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The Model’s Revenge 1, 1974. All images copyright of the Alexis Hunter Estate.

Feminist Photos from the 1970s for Today

Frances Morton

Frances Morton

The photography of New Zealand artist Alexis Hunter foreshadowed the intimacy and rage of the Instagram age.

The Model’s Revenge 1, 1974. All images copyright of the Alexis Hunter Estate.

If there's one image we need in this week of revelations about film producer Harvey Weinstein and his alleged long-running sexual harassment of Hollywood women it's this, The Model's Revenge by Alexis Hunter. A naked woman stands facing the camera, her breasts in soft focus while the barrel of the gun she's holding is sharp. The image is a fight back against the objectification of women. It's a commentary on how the ability to objectify lies in the hands of the powerful—the photographer, or, say, the movie mogul. Except in this case the photographer and the model are one and the same. Hunter reclaims the power by being the artist looking, and the subject being looked at.

The Model's Revenge II, 1974

Hunter had a very simple summation of feminism when she was taking photos in the 70s, says Auckland gallerist Trish Clark—"Righting the wrongs of the patriarchy." Hunter, who grew up in New Zealand and worked in London until her death in 2014, tapped into how mass culture and commercialisation fed into the subjugation of women early on. "Unbelievably prescient," says Clark. "She took the tools of oppression and subverted them for her own use."

The Model's Revenge III, 1974

Forty years later, in an age where we just can't stop taking photos of ourselves, Hunter's images are still intimate, affecting and—depressingly—still relevant. In the series Incubus/Succubus a rat, a common metaphor for a creepy, exploitative guy, is photographed on a naked woman. To flip the dynamic, Hunter turned her gaze on men in 1974, making them the focus of her Object series.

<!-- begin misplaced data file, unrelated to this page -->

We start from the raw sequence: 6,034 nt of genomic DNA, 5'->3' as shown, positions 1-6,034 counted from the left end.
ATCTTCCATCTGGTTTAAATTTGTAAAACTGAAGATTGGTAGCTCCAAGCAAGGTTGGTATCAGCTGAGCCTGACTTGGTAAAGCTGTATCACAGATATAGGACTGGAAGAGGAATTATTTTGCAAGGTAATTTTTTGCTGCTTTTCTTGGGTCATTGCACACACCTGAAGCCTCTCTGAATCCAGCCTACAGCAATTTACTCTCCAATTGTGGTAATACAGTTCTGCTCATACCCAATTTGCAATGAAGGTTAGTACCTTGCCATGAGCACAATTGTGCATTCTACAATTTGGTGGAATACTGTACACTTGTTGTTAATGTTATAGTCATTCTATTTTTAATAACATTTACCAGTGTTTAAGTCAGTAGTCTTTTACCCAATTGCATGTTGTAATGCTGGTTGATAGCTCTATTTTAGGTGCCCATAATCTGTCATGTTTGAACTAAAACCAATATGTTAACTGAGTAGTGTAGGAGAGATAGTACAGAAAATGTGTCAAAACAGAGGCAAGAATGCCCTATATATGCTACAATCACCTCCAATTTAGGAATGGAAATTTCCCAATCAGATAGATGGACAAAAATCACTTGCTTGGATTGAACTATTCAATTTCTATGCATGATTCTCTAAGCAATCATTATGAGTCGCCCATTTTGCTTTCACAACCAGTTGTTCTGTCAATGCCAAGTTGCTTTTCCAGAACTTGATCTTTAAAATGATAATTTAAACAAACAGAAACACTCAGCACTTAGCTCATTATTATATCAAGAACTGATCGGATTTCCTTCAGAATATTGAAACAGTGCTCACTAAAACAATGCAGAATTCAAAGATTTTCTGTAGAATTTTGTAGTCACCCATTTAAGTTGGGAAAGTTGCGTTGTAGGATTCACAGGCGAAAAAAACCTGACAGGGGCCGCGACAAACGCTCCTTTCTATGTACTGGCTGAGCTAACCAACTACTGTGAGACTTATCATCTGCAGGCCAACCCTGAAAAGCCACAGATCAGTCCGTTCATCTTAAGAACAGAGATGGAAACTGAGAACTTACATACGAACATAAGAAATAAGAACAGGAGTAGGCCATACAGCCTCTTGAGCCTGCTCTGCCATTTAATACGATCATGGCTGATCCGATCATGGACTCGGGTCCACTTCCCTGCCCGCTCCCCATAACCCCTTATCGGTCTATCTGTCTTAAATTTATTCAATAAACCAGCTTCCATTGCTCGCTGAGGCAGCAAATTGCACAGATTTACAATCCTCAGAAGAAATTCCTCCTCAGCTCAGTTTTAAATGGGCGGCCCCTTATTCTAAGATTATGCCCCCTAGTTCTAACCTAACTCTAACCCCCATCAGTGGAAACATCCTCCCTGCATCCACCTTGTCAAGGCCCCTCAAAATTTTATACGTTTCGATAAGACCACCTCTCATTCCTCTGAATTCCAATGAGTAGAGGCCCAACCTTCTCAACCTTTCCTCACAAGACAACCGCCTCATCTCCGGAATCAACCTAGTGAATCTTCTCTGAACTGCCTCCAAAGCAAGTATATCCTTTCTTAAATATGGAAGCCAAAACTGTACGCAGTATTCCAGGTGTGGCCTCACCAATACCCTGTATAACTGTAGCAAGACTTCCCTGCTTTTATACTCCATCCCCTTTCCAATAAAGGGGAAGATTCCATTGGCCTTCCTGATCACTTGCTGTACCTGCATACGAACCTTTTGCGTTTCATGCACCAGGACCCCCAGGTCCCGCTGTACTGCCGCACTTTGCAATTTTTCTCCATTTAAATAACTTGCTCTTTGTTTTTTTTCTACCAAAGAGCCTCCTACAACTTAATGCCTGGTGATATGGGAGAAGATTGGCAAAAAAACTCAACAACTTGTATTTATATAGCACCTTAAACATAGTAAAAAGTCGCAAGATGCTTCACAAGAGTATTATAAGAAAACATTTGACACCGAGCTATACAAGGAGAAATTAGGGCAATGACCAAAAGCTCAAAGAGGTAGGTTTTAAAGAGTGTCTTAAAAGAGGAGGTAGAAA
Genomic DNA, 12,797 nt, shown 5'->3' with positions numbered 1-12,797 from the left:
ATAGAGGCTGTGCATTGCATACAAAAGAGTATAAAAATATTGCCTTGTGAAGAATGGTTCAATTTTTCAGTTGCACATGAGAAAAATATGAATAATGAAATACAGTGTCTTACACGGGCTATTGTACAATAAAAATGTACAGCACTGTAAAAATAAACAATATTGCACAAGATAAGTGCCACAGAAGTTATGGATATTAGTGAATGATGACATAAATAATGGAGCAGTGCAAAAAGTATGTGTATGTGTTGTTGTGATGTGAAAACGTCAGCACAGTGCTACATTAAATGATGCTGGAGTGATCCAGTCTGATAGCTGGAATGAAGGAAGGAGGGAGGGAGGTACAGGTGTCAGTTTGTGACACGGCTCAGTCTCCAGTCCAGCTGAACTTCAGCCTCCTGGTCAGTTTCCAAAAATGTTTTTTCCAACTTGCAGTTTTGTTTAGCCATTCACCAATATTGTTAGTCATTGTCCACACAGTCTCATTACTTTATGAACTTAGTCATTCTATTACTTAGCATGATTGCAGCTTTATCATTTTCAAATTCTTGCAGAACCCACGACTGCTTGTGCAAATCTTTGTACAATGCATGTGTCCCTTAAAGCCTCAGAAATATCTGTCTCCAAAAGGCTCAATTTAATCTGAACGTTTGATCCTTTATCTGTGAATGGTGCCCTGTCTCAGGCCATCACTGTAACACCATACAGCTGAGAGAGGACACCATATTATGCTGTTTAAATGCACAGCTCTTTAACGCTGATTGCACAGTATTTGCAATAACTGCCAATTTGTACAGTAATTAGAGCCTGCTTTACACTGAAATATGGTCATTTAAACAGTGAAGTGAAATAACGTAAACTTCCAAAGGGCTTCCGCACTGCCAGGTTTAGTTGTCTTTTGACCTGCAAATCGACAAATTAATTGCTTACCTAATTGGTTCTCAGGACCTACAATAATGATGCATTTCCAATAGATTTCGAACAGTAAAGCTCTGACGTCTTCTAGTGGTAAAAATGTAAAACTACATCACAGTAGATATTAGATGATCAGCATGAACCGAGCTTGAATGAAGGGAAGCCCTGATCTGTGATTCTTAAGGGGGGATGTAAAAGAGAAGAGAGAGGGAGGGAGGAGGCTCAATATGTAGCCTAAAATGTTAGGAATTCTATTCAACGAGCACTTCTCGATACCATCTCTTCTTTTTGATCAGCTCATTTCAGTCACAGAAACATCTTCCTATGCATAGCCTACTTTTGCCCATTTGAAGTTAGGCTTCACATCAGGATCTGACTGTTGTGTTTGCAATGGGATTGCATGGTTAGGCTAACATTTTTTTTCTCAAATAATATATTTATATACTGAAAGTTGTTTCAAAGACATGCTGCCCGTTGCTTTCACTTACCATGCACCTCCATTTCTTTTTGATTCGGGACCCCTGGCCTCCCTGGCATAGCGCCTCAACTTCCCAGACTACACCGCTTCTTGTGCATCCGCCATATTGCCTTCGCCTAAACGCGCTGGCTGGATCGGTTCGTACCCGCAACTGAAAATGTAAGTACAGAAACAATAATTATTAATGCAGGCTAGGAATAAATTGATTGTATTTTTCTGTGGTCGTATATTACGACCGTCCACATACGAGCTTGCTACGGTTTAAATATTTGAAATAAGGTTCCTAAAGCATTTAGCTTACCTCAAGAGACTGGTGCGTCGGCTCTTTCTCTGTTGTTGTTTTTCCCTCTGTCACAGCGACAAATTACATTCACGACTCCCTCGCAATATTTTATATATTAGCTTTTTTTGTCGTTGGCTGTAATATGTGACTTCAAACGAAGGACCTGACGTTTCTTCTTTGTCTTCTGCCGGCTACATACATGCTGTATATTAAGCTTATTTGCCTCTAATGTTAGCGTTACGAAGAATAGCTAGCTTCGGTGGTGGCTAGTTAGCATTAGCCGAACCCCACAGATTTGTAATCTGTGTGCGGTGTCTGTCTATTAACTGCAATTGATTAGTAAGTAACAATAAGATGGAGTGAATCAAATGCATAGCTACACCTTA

In Approach to Fear Hunter sets a silver high heel shoe on fire. "We spurned high heels because you couldn't run from an attacker," Clark told VICE. What women wear, and the message that supposedly projects, has reared up again with maker-of-high-heels Donna Karan's clumsy defence of Weinstein in the Daily Mail. "'You look at everything all over the world today," said Karan, "And how women are dressing and what they are asking by just presenting themselves the way they do. What are they asking for? Trouble.'" Pretty sure we know what Hunter's answer would be to that.

Alexis Hunter, Estate, is on show at Trish Clark Gallery, Auckland until November 11.

Incubus / Succubus (detail), (16 images), 1978.
Incubus / Succubus (detail 2), (16 images), 1978
Approach To Fear VIII: Contamination (detail), 1976
Approach to Fear XVII: Masculinisation of Society – exorcise (detail), 1977
Approach to Fear XVII: Masculinisation of Society – exorcise (detail), 1977
Approach to Fear XIII: Pain – destruction of Cause, (8 images), 1977
Domestic Warfare (detail), (20 images), 1974
Domestic Warfare (detail), (20 images), 1974
Object Series, 1974

Alexis Hunter, Estate, is on show at Trish Clark Gallery, Auckland until November 11.